2018 Mahindra Marazzo road test review
People movers. Now, they are a different breed, aren't they? In a market where SUVs have garnered immense popularity, MPVs continue to strike a chord with buyers. While many manufacturers have taken a stab at this segment, none have met the success that the Toyota Innova has tasted. And it still continues to outsell any other MPV in the market. The Maruti Suzuki Ertiga comes close, but it's on the other end of the spectrum, leaving a void that's vacant. The Mahindra Marazzo aims to make a killing while filling that very gap. Is it good enough?
Design and build
While our first drive review gives you a thorough insight into the Marazzo's shark-inspired design language, out in the real world, I have to say that the Marazzo is a good looking MPV. It is bigger and roomier than the Ertiga and only a shade smaller than the much more butch looking Innova Crysta. It conforms to the traditional cab forward, MPV design and, there are a few elements that I quite like.
The face, for instance, has a speckle of aggression but not too much to turn off the family man looking to buy this car. The side profile is another area that's nicely executed. The strong crease line that makes an inverted C on the front door is a catchy design element. The designers could have chosen to leave the sides bland, like many MPVs, but these little touches add some substance to the Marazzo's design. The tail section is interesting as well and the Shark tail inspired tail lamp is actually quite large. The blacked out, lower portion of the bumper helps in reducing visual mass and overall, the Marazzo looks well proportioned. Oh, and before I forget, I think the diamond cut alloys look very appealing.
Step inside and the cabin instantly feels spacious, courtesy the light shades for the upholstery and the lower half of the dash. Though the seats offer decent support, I wish there was additional bolstering, and I'll come to the reason behind that a little later. Space is good in the second and third row, but the lack of under-thigh support on the last bench means it is best suited for kids or for adults over short distances. The dashboard looks neat, especially the piano finish insert that stretches across it.
The infotainment system is smooth and easy to operate and displays a plethora of information. I do wish that Mahindra had provided better speakers and it's an upgrade that you should consider.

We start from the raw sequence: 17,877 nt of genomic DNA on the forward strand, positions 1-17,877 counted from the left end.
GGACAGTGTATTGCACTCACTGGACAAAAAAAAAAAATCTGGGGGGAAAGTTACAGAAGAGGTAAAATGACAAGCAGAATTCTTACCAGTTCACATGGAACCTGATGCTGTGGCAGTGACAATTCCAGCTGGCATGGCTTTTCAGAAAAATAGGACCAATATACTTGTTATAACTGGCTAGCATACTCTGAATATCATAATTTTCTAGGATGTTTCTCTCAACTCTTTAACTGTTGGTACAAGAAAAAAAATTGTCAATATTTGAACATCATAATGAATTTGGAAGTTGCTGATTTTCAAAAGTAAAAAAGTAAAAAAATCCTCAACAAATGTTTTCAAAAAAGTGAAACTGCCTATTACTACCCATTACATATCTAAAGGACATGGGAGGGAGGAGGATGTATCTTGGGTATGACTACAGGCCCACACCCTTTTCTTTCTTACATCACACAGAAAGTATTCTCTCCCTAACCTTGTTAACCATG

The yacht style handbrake is very cool
The choice of materials feels better than any Mahindra I've driven before and certainly ups the perception of quality. That said, there are a few areas where Mahindra seems to have skimped on necessary equipment. The indicator stalk does not have a lane change function, the seatbelts cannot be adjusted according to one's height, there's no keyless entry and no push start/stop button for the engine. For the price this top variant commands, these features should have been included, especially when you consider the Maruti Suzuki Ertiga that gets them.
Engine and performance
The engine is the core strength of the Marazzo and it's truly commendable for how silent and smooth it feels. It does not clatter like a regular diesel engine, but instead, settles into a smooth idle when fired up. Displacing 1.5-litres, and mated to a six-speed gearbox, the motor produces 120PS and 300Nm. Now, those figures are decent but what's impressive is the engine makes max torque at 1,750rpm only. What that translates to is excellent driveability in the city. You can potter around in third at 20kmph without a hint of protest from the engine. In gear, acceleration is also quite brisk with, as the Marazzo only takes 3.2s to cover the 30kmph-50kmph dash in third gear. This sort of driveability results in very impressive fuel efficiency figures. In the city, the Marazzo returned 14.1kmpl while on the highway, that the figure climbed to 18.5kmpl.
Power delivery is progressive and the Marazzo builds speed quickly until around the 140-150kmph mark after which it feels slightly out of breath. 0-100kmph comes up in 14.1s which is decent for the family MPV.
Ride and handling
The Marazzo's suspension set up is skewed towards the soft side and it is evident in the way it simply glides over potholes and undulations. A soft set-up might suggest a bouncy ride but surprise, surprise, there's hardly any body movement to speak of. That said, the Marrazo does roll a bit when you go around corners at a fair clip. It's not unnerving but at the same time, you really don't want to get too enthusiastic behind the wheel, with passengers seated in the third row.
Get beyond that body roll and you'll be surprised how well the Marazzo handles. Steering feedback is genuinely good and the Marazzo sticks to an intended line without feeling twitchy or nervous.
The brakes on the Marazzo are good, with a decent amount of feel and feedback from the pedal. It takes 2.6s and 26m to haul the Marazzo to a stop from 80kmph, and it does so without the tail threatening to step out. That said, the soft suspension does cause the nose to dive and I guess it's something owners will have to get used to.
Full disclosure here. My family owns a 2014 Ertiga and given our need to travel together, an MPV is our default choice. To me, the Mahindra Marazzo is a proper upgrade for someone who owns the current Ertiga and wants to avoid spending a bomb on the Toyota Innova. The Marazzo is spacious, has decent levels of kit, the ride quality is plush and the engine is fantastic. I think it's time to upgrade.
Also see: 2018 Mahindra Marazzo First Drive review | Details, specifications and pricepicture-in-picture" allowfullscreen>
Starts Rs 11.25 Lakhs